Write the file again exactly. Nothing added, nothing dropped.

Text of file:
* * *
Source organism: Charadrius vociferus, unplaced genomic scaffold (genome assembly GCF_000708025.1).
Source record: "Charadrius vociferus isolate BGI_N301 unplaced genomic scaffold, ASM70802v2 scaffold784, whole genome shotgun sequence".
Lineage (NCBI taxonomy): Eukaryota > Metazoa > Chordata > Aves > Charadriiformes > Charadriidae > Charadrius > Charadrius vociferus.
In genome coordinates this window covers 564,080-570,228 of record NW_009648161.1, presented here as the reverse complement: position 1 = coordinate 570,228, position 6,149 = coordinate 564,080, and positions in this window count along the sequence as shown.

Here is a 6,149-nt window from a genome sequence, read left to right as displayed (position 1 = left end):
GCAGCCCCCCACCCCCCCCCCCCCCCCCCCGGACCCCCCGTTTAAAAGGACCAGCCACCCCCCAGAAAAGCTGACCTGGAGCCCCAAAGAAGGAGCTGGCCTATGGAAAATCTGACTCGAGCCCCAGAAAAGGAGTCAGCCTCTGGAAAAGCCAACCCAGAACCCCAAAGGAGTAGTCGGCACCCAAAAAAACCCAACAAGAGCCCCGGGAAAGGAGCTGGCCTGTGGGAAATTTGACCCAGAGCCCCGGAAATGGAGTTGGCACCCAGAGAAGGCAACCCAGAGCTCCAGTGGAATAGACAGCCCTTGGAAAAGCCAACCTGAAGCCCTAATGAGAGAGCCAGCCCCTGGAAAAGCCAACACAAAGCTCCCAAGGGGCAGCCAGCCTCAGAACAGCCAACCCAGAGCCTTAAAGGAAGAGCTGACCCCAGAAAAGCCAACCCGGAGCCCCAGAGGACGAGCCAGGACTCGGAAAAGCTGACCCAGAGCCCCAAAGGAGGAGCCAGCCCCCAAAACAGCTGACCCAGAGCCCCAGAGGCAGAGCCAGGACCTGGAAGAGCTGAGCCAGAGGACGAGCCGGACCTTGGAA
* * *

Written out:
Source organism: Charadrius vociferus, unplaced genomic scaffold (genome assembly GCF_000708025.1).
Source record: "Charadrius vociferus isolate BGI_N301 unplaced genomic scaffold, ASM70802v2 scaffold784, whole genome shotgun sequence".
Lineage (NCBI taxonomy): Eukaryota > Metazoa > Chordata > Aves > Charadriiformes > Charadriidae > Charadrius > Charadrius vociferus.
In genome coordinates this window covers 564,080-570,228 of record NW_009648161.1, presented here as the reverse complement: position 1 = coordinate 570,228, position 6,149 = coordinate 564,080, and positions in this window count along the sequence as shown.

Here is a 6,149-nt window from a genome sequence, read left to right as displayed (position 1 = left end):
GCAGCCCCCCACCCCCCCCCCCCCCCCCCCGGACCCCCCGTTTAAAAGGACCAGCCACCCCCCAGAAAAGCTGACCTGGAGCCCCAAAGAAGGAGCTGGCCTATGGAAAATCTGACTCGAGCCCCAGAAAAGGAGTCAGCCTCTGGAAAAGCCAACCCAGAACCCCAAAGGAGTAGTCGGCACCCAAAAAAACCCAACAAGAGCCCCGGGAAAGGAGCTGGCCTGTGGGAAATTTGACCCAGAGCCCCGGAAATGGAGTTGGCACCCAGAGAAGGCAACCCAGAGCTCCAGTGGAATAGACAGCCCTTGGAAAAGCCAACCTGAAGCCCTAATGAGAGAGCCAGCCCCTGGAAAAGCCAACACAAAGCTCCCAAGGGGCAGCCAGCCTCAGAACAGCCAACCCAGAGCCTTAAAGGAAGAGCTGACCCCAGAAAAGCCAACCCGGAGCCCCAGAGGACGAGCCAGGACTCGGAAAAGCTGACCCAGAGCCCCAAAGGAGGAGCCAGCCCCCAAAACAGCTGACCCAGAGCCCCAGAGGCAGAGCCAGGACCTGGAAGAGCTGAGCCAGAGGACGAGCCGGACCTTGGAA